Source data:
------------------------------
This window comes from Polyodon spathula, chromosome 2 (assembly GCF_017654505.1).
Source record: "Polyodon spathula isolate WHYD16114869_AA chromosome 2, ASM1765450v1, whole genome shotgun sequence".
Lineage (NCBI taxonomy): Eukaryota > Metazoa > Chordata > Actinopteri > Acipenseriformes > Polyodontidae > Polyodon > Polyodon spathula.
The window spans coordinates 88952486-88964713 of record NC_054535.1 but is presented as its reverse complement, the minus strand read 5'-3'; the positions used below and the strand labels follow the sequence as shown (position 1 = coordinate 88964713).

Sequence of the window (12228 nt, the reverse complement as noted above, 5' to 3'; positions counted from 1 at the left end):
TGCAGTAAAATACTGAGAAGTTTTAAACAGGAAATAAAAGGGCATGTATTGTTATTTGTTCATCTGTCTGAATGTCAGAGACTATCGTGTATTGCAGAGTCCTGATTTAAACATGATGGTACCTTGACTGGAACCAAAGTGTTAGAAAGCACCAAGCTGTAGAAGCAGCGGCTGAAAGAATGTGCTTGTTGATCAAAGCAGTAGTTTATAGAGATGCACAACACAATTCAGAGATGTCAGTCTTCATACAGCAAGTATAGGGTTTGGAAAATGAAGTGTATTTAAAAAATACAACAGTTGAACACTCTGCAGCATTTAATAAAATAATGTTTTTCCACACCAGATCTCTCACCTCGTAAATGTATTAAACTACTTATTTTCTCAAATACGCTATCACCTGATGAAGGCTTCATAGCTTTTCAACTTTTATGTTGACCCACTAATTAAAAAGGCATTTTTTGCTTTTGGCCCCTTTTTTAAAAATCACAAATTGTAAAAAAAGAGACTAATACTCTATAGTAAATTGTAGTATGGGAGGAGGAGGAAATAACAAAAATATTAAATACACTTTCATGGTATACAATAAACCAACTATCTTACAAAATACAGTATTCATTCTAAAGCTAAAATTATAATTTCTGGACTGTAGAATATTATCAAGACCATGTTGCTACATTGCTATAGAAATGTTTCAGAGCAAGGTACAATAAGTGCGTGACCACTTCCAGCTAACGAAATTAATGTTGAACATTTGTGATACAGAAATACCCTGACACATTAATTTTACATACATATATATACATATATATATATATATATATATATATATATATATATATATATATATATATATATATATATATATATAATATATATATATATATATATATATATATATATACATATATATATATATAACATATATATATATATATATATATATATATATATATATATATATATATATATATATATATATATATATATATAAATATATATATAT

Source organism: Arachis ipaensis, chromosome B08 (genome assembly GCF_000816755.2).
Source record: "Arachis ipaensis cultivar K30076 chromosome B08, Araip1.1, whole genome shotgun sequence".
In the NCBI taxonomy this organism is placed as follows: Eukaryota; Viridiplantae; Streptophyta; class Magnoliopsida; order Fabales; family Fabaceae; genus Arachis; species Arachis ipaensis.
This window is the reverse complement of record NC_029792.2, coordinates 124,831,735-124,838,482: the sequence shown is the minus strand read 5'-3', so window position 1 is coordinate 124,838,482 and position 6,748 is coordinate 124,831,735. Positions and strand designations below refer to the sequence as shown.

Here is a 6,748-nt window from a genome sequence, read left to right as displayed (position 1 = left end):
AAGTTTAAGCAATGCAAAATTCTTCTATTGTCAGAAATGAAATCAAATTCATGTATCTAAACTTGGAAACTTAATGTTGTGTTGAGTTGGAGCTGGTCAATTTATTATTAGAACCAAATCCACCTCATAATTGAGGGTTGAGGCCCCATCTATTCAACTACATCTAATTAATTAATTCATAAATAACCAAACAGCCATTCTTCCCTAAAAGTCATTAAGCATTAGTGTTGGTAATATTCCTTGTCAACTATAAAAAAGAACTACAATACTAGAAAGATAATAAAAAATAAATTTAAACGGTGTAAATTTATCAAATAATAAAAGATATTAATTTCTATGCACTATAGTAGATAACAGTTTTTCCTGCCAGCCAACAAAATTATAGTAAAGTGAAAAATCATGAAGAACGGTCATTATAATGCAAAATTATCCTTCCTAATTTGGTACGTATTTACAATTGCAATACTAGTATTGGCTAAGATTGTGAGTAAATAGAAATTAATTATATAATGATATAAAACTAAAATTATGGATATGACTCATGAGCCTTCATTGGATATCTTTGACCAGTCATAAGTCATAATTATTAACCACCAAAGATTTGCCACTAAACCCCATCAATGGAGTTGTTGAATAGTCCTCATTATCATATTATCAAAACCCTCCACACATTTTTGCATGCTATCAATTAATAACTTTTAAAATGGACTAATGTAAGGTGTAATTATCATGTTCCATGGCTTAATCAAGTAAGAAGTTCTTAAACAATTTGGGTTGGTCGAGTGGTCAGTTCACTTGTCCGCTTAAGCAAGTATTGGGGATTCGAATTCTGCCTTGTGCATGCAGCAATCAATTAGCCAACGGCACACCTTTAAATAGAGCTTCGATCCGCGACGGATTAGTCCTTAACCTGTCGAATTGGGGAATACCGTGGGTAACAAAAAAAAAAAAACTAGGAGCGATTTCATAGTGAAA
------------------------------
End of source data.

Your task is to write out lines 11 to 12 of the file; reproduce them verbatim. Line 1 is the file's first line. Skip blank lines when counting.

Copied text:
Here is a 6,748-nt window from a genome sequence, read left to right as displayed (position 1 = left end):
AAGTTTAAGCAATGCAAAATTCTTCTATTGTCAGAAATGAAATCAAATTCATGTATCTAAACTTGGAAACTTAATGTTGTGTTGAGTTGGAGCTGGTCAATTTATTATTAGAACCAAATCCACCTCATAATTGAGGGTTGAGGCCCCATCTATTCAACTACATCTAATTAATTAATTCATAAATAACCAAACAGCCATTCTTCCCTAAAAGTCATTAAGCATTAGTGTTGGTAATATTCCTTGTCAACTATAAAAAAGAACTACAATACTAGAAAGATAATAAAAAATAAATTTAAACGGTGTAAATTTATCAAATAATAAAAGATATTAATTTCTATGCACTATAGTAGATAACAGTTTTTCCTGCCAGCCAACAAAATTATAGTAAAGTGAAAAATCATGAAGAACGGTCATTATAATGCAAAATTATCCTTCCTAATTTGGTACGTATTTACAATTGCAATACTAGTATTGGCTAAGATTGTGAGTAAATAGAAATTAATTATATAATGATATAAAACTAAAATTATGGATATGACTCATGAGCCTTCATTGGATATCTTTGACCAGTCATAAGTCATAATTATTAACCACCAAAGATTTGCCACTAAACCCCATCAATGGAGTTGTTGAATAGTCCTCATTATCATATTATCAAAACCCTCCACACATTTTTGCATGCTATCAATTAATAACTTTTAAAATGGACTAATGTAAGGTGTAATTATCATGTTCCATGGCTTAATCAAGTAAGAAGTTCTTAAACAATTTGGGTTGGTCGAGTGGTCAGTTCACTTGTCCGCTTAAGCAAGTATTGGGGATTCGAATTCTGCCTTGTGCATGCAGCAATCAATTAGCCAACGGCACACCTTTAAATAGAGCTTCGATCCGCGACGGATTAGTCCTTAACCTGTCGAATTGGGGAATACCGTGGGTAACAAAAAAAAAAAAACTAGGAGCGATTTCATAGTGAAA